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Social Cost-Benefit Analysis November 24, 2010

Posted by Chetan Chitre in Costs, Managerial Economics.

Introduction –

Costs can be simply understood as compensation to be paid for use or damage caused to some property. Benefits on the other hand are monetary values attached to advantages gained.

The first step while taking a decision whether to set-up a project or not, is to conduct a detailed Cost-Benefit Analysis. Be it an infrastructure projects undertaken by the government like roads, dams, ports, airports, etc., or projects undertaken by private sector such as setting up a manufacturing unit – every project brings certain benefit to a set of people. At the same time there is a cost associated with setting up the project. It is advisable to set-up a given project only if the sum of benefits arising out of the project is greater than the sum of costs incurred on that project. Such a study, which compares the benefits and costs associated with a project is called a Cost-Benefit Analysis.

Social Cost-Benefit Analysis –

While, one is evaluating a project, quite often, the C-B Analysis that is conducted in Private Cost Benefit Analysis or what is more commonly called as Feasibility Study – i.e. only Costs and Benefits accruing to private investors or owners of the project are taken into consideration. So the Capital invested in the project is seen as cost while the monetary profits arising from the project are seen as benefits. The evaluation is then reduced to comparing whether the profits (i.e. Benefits) are sufficient to justify the capital investment (i.e. Costs)

However, Social C-B Analysis takes a different approach. Apart from considering the private costs and benefits arising out of a project, Social C-B Analysis also takes into consideration the costs and benefits arising out of a project to society at large.

Example –

If one is evaluating an industrial project, the private C-B Analysis will take into consideration following costs and benefits –

Costs (C) Benefits (B)
Capital Expenses in setting the project Profits to shareholders
Raw Material  

If C < B then the project would be considered good for investment.

On the other hand while evaluating the Social C-B the list would include the following –

Costs (C) Benefits (B)
Change of use of land – if any Employment generation
De-forestation – if any Taxes paid to government
Loss of livelihood for people whose land was acquired Development of ancillary activities around the industry – eg. restaurants, shops, etc.
Displacement of people – if any Infrastructure development – if any
Damage to environment  
Use of natural resources – water, minerals, etc.  

The above tables illustrate the difference in approach while conducting a Social C-B Analysis.

Steps in Social Cost-Benefit Analysis –

As key decision like whether to invest or not to invest in the project depend on the Cost-Benefit (C-B) analysis, it has to be conducted with utmost care. The following precautions are necessary while conducting the C-B Analysis –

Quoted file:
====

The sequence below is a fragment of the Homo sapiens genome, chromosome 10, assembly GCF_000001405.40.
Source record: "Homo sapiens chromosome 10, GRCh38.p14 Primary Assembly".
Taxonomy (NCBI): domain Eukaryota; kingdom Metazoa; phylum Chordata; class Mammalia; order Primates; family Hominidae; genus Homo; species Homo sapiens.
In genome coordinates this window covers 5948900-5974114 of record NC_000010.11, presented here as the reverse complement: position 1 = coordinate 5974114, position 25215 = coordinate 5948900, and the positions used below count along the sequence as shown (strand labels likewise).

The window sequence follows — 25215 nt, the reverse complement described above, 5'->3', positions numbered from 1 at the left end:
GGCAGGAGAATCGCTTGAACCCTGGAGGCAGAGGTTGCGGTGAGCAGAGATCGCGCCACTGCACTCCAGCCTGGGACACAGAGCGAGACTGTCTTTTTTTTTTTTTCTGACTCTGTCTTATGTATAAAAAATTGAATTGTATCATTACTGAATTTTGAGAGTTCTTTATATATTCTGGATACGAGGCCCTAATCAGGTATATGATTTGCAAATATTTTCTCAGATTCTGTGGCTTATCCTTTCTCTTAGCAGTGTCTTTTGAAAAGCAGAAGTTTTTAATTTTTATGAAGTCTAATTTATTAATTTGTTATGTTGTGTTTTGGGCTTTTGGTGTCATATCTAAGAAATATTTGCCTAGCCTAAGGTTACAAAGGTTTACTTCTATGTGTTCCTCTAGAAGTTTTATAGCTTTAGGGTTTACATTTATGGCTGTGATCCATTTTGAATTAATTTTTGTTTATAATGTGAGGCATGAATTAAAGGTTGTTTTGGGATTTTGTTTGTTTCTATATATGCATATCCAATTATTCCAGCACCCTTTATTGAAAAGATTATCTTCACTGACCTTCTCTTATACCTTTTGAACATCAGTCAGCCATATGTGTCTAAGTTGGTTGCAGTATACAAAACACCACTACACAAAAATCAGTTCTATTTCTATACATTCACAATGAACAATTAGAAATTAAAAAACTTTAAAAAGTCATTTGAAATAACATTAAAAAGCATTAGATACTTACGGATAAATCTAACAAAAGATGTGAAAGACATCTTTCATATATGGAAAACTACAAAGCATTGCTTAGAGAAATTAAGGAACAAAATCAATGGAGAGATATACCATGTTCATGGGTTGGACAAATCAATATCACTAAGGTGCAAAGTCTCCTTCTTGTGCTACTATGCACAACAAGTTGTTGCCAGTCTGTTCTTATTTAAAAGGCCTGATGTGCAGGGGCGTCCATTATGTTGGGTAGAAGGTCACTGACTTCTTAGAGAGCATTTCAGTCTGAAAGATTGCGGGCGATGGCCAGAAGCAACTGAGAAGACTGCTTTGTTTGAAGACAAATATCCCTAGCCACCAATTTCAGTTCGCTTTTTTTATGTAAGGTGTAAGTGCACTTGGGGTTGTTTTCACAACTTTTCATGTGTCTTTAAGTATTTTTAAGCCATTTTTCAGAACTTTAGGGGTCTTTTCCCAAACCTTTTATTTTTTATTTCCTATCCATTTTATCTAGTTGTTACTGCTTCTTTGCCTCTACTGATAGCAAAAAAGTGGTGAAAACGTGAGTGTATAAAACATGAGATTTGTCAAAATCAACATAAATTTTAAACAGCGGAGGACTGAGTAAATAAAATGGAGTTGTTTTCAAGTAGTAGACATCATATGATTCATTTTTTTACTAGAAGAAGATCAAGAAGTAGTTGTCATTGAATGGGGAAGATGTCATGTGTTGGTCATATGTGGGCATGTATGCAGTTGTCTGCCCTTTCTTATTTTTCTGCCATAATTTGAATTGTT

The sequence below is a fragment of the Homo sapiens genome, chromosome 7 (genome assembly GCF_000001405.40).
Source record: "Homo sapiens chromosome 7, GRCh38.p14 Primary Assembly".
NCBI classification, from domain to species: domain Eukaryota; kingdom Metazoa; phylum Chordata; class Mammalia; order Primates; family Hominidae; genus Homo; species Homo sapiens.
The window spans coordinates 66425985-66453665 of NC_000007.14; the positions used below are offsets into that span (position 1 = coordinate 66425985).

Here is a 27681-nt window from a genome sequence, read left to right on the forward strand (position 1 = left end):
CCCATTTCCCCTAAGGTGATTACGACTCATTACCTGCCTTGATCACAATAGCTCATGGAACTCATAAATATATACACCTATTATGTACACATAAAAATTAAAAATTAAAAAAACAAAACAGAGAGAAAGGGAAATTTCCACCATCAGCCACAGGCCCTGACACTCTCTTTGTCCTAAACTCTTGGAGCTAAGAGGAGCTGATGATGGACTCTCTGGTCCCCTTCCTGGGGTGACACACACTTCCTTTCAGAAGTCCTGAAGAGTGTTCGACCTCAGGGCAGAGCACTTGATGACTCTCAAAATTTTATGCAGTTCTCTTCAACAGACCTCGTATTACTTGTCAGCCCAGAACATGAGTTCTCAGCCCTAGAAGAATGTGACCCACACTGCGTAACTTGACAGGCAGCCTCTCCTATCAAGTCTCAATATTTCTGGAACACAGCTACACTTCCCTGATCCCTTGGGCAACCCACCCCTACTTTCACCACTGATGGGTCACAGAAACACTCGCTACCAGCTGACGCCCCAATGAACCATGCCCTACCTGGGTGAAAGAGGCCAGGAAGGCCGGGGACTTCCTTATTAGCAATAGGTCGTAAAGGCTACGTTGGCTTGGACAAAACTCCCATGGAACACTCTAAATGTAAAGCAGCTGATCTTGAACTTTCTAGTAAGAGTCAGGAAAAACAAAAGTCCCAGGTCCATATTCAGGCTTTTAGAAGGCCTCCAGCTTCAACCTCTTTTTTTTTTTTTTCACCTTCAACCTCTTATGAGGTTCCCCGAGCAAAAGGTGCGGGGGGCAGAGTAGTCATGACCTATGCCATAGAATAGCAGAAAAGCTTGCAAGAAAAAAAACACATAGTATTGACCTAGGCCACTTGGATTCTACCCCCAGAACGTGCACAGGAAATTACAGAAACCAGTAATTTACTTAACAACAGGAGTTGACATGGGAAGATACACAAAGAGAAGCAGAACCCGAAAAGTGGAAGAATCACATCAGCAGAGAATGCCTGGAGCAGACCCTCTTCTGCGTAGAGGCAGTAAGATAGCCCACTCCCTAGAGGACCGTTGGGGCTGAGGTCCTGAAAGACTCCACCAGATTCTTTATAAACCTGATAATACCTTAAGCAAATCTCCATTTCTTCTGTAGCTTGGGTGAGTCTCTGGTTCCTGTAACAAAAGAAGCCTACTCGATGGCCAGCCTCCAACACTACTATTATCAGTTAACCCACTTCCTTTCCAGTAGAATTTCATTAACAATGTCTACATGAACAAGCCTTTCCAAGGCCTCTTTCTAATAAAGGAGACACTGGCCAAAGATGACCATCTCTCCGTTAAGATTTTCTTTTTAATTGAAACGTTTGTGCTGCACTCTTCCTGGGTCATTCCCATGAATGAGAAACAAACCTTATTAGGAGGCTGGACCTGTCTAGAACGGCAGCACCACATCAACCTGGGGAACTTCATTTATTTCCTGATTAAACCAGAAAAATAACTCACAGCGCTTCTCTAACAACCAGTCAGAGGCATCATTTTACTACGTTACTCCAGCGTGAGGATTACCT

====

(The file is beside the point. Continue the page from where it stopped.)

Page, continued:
(a)    Identifying items of Costs and Benefits – Identifying items of costs and benefits while conducting a private C-B study is relatively easy. However, in Social C-B study, this poses a major challenge. This is because both, the Social Costs and Social Benefits may be spread over large range. The person conducting the study has to consider both temporal and spatial dimensions while identifying the costs and benefits.
For example – A factory is letting-out untreated toxic effluents in the near-by river. The river may be carrying the effluents a few hundred kilometers away where farmers use the water for food crops. The toxic substances enter the crop and are consumed by the consumer who is perhaps living in some other part of the world. If this consumer suffers any health hazard because of the toxic substances found in the food, the factory should be held responsible for it and should be made liable to pay damages. However, the geographical distance between the factory and the eventual site of the damage is so large that it would become extremely difficult to identify the damage and pay the costs.
Similarly, a dam that is constructed is going to benefit the population living in the vicinity for around 50-100 years. In such cases it would become difficult today to know who will enjoy the benefit 50 years hence.
Such issues associated with Social C-B analysis makes it difficult to know who, when and where gets benefited (or pays the cost).

(b)   Valuation of Costs and Benefits – Another important challenge in conducting a Social C-B analysis is valuation of the cost or benefit. The C-B study computes all costs and benefits in terms of monetary values. However, it is not always possible to arrive at a monetary value to all costs or benefits. Some examples where computing a monetary value of costs and benefits would be a problem can be given as under –
(i) Hole in the Ozone layer caused by industrial pollution – the damage caused in this case would be so large that it is impossible to compute the value of compensation that will have to be paid. Or the cost of repair (if such a repair was possible) is unknown.
(ii) Water in the river – Quite often natural resources such as water, minerals, trees, etc. are valued at extraction costs and not at production cost, which is in itself wrong.
(iii) A person who was otherwise unemployed now gets employment in the factory and can now afford to give education to his children.